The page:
If you die without a Will in BC, the Estate Administration Act determines how your Estate will be divided. This is called the “intestate distribution scheme”, and it may not be in line with your true wishes. For example, if you have no spouse, children or grandchildren, your estate would go to your parents (or the survivor of them). Only if your parents predecease you would your estate go to your siblings, if you have any. To view the complete intestate distribution scheme, please click here.
*Please note that this distribution scheme will change once WESA comes into force on March 31, 2014.
When you die without a Will the opportunity to exercise your right of choice about who will manage your estate and care for your minor children is lost. The court will appoint an administrator to look after your estate. Typically your spouse is the first person who can apply for the appointment. If you do not have a spouse, or your spouse is not able or willing to be the administrator, a close relative can also apply. This situation often leads to conflict among family members when there is a dispute as to who would make the most suitable administrator. The court will also exercise its discretion in appointing a Guardian for your minor children if the other parent is not alive. This may result in your children being raised by someone whom you would not have chosen.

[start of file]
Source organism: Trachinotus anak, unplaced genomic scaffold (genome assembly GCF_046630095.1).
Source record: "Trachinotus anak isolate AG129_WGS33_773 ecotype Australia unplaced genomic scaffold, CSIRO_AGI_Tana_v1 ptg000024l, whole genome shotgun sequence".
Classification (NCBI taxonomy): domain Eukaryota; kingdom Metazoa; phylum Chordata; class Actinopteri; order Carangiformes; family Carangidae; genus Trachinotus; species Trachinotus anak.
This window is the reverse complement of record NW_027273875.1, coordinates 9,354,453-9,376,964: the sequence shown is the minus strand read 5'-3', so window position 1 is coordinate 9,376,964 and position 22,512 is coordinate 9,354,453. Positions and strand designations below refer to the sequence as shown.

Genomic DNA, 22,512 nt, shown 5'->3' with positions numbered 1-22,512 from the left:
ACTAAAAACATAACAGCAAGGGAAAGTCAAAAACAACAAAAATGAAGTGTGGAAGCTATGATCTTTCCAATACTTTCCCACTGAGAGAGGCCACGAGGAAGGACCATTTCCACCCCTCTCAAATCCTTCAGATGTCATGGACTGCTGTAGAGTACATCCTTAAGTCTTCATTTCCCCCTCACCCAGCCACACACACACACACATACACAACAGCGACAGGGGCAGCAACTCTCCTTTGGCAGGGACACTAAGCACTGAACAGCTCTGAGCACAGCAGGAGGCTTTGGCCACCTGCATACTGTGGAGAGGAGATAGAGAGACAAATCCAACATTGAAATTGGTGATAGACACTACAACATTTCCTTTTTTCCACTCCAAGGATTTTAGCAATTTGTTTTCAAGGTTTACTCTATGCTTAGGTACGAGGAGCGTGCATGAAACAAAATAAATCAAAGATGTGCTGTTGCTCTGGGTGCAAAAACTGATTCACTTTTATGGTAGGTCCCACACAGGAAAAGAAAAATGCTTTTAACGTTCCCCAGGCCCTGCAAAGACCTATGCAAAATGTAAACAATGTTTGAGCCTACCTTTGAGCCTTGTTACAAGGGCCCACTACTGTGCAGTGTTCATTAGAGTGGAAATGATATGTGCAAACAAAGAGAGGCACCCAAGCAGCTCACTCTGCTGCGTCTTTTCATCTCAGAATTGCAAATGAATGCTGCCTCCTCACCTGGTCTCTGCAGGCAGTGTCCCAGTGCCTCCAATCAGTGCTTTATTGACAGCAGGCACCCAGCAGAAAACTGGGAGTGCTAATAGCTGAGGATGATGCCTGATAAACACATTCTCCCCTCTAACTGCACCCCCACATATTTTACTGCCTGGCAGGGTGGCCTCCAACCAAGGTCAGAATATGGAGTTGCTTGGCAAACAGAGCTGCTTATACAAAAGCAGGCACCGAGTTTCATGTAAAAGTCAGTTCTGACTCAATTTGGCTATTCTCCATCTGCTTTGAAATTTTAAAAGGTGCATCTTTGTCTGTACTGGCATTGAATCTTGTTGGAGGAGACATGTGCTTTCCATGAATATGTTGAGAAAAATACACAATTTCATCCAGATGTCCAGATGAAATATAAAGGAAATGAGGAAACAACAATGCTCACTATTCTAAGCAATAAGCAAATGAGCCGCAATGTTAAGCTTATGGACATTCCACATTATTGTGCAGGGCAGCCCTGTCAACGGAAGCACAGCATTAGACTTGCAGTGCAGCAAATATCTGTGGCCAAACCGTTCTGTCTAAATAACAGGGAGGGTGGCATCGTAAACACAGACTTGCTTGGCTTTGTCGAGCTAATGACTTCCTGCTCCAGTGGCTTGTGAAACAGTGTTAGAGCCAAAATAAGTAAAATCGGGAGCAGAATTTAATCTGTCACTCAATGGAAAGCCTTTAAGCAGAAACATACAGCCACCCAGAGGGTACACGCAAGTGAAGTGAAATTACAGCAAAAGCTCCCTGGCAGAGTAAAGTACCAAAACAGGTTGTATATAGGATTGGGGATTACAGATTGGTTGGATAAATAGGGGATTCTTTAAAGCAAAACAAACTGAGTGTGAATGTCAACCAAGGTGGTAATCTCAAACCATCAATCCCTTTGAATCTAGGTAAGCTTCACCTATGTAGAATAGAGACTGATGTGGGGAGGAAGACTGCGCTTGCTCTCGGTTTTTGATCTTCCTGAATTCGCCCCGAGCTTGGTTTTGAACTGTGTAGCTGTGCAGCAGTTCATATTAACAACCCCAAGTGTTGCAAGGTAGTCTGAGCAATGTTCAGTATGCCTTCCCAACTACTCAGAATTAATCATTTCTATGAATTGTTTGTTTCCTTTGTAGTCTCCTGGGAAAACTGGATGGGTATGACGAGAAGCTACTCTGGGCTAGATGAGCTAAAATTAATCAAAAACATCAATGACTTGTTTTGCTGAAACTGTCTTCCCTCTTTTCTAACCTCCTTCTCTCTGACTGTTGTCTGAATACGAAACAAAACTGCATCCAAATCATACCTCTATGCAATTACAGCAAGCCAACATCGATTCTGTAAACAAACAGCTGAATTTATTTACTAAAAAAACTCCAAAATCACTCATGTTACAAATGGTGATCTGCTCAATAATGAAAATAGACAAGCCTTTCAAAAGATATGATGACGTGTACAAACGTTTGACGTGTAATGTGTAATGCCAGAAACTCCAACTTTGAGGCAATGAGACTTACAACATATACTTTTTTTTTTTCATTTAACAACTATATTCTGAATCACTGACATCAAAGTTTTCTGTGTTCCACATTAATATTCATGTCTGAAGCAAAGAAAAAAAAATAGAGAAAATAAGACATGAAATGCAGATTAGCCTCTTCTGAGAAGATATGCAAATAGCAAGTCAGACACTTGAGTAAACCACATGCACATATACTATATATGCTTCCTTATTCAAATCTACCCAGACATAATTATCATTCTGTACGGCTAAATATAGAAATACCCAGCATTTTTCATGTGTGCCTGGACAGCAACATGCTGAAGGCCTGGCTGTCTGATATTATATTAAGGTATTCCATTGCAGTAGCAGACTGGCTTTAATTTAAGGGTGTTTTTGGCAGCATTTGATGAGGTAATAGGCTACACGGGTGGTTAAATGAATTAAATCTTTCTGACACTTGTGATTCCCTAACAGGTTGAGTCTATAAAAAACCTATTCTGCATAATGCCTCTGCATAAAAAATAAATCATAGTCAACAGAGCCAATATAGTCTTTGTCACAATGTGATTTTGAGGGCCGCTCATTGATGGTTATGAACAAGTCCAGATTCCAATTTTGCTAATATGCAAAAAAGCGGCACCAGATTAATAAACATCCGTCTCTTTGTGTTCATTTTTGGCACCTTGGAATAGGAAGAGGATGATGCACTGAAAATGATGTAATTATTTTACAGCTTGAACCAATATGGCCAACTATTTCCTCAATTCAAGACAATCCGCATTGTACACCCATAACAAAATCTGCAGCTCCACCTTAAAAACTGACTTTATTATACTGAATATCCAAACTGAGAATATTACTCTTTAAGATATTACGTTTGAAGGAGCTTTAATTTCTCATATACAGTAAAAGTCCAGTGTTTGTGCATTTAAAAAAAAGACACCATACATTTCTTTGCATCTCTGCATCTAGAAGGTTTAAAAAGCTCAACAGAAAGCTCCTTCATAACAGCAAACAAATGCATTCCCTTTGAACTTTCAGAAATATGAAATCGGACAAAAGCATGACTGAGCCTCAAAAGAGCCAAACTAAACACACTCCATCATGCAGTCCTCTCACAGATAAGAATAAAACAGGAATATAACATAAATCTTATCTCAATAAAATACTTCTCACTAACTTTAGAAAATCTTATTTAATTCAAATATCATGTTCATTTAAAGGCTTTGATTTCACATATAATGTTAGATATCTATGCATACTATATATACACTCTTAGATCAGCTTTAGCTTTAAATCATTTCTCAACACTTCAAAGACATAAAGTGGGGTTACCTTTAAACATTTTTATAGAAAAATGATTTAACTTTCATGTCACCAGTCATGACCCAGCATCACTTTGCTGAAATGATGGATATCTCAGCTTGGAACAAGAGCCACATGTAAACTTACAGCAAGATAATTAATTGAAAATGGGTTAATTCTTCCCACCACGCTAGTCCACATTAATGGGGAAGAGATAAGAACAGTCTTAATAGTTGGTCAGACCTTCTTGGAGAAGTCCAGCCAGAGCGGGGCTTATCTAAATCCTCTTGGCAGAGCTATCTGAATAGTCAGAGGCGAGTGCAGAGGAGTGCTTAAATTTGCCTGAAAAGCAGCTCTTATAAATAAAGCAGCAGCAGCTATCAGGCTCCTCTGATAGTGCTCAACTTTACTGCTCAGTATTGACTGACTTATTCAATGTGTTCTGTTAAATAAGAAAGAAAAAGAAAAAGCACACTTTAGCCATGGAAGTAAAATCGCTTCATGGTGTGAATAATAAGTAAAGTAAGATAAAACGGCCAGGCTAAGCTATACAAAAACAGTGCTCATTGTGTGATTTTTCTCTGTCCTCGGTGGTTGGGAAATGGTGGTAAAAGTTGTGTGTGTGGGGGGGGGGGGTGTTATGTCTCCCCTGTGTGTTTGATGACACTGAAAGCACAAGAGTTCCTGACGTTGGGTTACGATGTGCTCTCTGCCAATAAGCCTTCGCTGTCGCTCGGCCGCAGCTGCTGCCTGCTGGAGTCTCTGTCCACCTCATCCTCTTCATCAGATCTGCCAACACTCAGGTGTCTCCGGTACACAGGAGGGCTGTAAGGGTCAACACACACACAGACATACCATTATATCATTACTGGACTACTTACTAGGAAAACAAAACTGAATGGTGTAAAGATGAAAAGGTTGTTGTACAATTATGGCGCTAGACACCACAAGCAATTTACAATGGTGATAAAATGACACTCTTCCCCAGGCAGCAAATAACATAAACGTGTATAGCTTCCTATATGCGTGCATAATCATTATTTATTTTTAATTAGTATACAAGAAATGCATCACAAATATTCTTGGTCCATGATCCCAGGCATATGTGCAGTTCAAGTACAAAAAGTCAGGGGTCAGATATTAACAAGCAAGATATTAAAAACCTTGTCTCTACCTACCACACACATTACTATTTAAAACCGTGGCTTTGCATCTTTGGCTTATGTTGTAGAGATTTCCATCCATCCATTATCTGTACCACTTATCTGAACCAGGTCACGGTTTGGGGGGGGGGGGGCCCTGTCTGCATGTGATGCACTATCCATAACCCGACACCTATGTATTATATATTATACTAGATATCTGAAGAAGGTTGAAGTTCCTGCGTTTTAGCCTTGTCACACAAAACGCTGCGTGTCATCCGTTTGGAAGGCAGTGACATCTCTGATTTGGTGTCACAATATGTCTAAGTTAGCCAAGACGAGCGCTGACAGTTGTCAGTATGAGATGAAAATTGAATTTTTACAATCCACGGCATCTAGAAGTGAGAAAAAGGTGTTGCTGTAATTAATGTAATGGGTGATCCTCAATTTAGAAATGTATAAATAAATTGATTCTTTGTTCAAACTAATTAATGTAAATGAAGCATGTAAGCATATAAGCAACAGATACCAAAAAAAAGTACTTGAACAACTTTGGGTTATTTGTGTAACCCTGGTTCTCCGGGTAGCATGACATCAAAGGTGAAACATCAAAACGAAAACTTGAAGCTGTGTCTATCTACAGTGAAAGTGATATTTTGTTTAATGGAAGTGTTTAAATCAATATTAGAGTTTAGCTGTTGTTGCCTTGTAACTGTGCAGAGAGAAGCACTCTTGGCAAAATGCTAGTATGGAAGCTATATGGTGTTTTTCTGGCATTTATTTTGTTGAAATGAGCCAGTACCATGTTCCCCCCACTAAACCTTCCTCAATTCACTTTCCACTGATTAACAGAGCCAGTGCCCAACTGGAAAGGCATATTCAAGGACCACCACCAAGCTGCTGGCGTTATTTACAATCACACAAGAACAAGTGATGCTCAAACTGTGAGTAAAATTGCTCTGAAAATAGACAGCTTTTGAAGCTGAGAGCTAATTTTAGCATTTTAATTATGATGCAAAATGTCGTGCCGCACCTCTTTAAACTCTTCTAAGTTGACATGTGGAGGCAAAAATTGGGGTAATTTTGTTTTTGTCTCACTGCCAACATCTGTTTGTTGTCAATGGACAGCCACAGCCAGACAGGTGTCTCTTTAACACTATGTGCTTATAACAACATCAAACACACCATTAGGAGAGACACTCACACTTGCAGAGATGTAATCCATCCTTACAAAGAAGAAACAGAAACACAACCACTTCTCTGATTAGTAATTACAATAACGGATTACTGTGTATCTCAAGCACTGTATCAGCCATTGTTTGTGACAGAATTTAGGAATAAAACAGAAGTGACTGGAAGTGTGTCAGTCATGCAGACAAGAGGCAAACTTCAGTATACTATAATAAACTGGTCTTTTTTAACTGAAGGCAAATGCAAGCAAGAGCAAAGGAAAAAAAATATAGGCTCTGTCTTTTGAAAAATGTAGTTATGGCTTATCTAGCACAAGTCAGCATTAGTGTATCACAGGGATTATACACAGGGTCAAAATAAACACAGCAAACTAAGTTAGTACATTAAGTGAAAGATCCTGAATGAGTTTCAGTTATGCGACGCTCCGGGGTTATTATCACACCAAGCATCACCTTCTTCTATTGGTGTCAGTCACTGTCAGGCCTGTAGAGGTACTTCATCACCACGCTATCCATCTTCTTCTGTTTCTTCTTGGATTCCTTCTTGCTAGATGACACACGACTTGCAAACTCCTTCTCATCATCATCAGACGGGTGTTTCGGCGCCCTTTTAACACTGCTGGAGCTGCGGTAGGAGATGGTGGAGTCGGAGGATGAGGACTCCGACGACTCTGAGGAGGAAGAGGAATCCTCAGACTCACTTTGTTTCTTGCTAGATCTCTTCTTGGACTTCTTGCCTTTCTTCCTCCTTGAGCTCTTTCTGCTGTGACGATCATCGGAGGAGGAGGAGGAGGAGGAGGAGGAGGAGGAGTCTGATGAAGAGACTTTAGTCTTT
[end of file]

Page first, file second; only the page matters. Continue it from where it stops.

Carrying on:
These are some of the most important decisions you can make. Making a Will is the only way to ensure that your true wishes will be followed. “Writing Your Will” is a booklet published by the People’s Law School that contains helpful information about Wills, including why a Will is important and how to choose an Executor.